(b) configuring a processor according to the information constructs;

(c) applying a sampled PR waveform to the configured processor and calculating, in parallel from the analog waveform, symbols constituting analog-valued vectors by integrating, in parallel, the analog signal weighted by a preselected set of weighting functions orthogonal over a time duration representing a symbol period that is an integral multiple of a bit-clock period; and

(d) assigning a binary-coded sequence associated with that calculated analog-valued vector closest to the analog-valued vector of the instant waveform on an ML basis.

10. An apparatus for maximum-likelihood (ML) detection of binary-valued sequences from a (d, k) partial-response (PR) coded analog waveform comprising:

(a) a stored program-controlled processor dynamically defined and configured for operation as a (d, k) PR detector from a predetermined set of PR-related parameters according to a geometric model interpreting nominal noise-free sample points and thresholds in a multidimensional signal space;

(b) input circuits for applying actual sampled PR signals to the processor as a defined and configured PR detector; and

(c) an arrangement including said processor for assigning a binary-coded sequence associated with that nominal noise-free sample point closest to the actual sampled signals on an ML basis.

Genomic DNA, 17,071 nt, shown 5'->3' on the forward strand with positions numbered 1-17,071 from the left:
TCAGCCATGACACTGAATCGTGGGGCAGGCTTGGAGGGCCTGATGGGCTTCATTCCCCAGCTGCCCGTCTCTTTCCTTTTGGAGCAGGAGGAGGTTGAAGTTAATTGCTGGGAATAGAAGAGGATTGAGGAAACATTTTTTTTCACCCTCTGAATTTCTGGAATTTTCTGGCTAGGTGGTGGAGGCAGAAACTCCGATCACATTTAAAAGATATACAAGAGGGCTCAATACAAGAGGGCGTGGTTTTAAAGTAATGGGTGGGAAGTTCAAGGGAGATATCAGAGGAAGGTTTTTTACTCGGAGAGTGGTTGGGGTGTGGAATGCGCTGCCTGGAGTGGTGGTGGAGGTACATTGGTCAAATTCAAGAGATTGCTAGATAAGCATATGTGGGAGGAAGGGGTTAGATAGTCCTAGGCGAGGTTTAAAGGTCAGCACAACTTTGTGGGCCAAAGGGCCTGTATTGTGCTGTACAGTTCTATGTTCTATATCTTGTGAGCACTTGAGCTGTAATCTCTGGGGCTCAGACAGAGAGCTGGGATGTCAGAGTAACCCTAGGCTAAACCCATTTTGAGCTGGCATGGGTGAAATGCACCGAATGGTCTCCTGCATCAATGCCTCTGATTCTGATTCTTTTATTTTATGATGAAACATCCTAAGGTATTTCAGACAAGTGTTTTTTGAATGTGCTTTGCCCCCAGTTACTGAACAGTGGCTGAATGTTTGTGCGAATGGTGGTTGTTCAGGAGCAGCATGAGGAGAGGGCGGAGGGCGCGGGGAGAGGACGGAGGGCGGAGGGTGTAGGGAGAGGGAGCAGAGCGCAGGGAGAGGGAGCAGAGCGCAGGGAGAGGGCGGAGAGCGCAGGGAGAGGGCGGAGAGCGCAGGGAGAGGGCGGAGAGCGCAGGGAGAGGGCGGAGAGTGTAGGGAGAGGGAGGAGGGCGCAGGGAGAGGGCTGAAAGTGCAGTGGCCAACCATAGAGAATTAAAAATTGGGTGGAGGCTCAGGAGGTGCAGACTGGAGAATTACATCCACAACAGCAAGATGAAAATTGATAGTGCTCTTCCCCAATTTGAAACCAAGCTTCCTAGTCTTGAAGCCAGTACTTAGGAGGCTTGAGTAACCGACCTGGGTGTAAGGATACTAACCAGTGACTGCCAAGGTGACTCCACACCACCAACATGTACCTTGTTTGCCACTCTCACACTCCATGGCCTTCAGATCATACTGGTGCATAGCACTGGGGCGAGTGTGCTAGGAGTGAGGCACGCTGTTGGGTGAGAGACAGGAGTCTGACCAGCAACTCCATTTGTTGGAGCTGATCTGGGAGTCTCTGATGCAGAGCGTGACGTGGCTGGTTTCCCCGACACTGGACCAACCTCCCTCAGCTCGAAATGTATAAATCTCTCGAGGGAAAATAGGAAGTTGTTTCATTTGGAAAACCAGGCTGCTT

11. An article of manufacture comprising a machine-readable memory having stored therein a plurality of processor-executable control program steps for maximum-likelihood (ML) detection of binary-valued sequences from a (d, k) partial-response (PR) coded analog waveform, said control program steps include:

(a) a control program step for forming, dynamically defining, and configuring a (d, k) PR detector from a predetermined set of PR-related parameters according to a geometric model interpreting nominal noise-free sample points and thresholds in a multidimensional signal space; and

(b) a control program step for applying actual sampled PR signals to the defined and configured PR detector and assigning a binary-coded sequence associated with that nominal noise-free sample point closest to the actual sampled signals on an ML basis.

Description

This invention relates to the maximum likelihood (ML) detection of binary-coded sequences derived from run-length-limited (RLL) partial response analog waveforms. These waveforms are used in disk recording channels and the like. More particularly, the invention relates to a generalized method and means for defining and operating ML detectors for any particular type of [d, k] partial response channel or waveform.

One result of digital information processing is the production of binary-coded sequences. When the sequences are to be stored on a disk drive or the like, it is customary to first add additional bits representing an error correction coding (ECC) artifact. Next, the sequences are sent through a run-length-limited (RLL) or modulation encoder and a partial response (PR) channel. The modulation encoder and partial response channel are designed to impart clocking information to the binary sequence and to transform this enriched sequence into a highly recoverable analog pattern when read back from the storage medium. The actual recorded signals on a disk drive track are Gaussian-shaped peaks and valleys varying over time.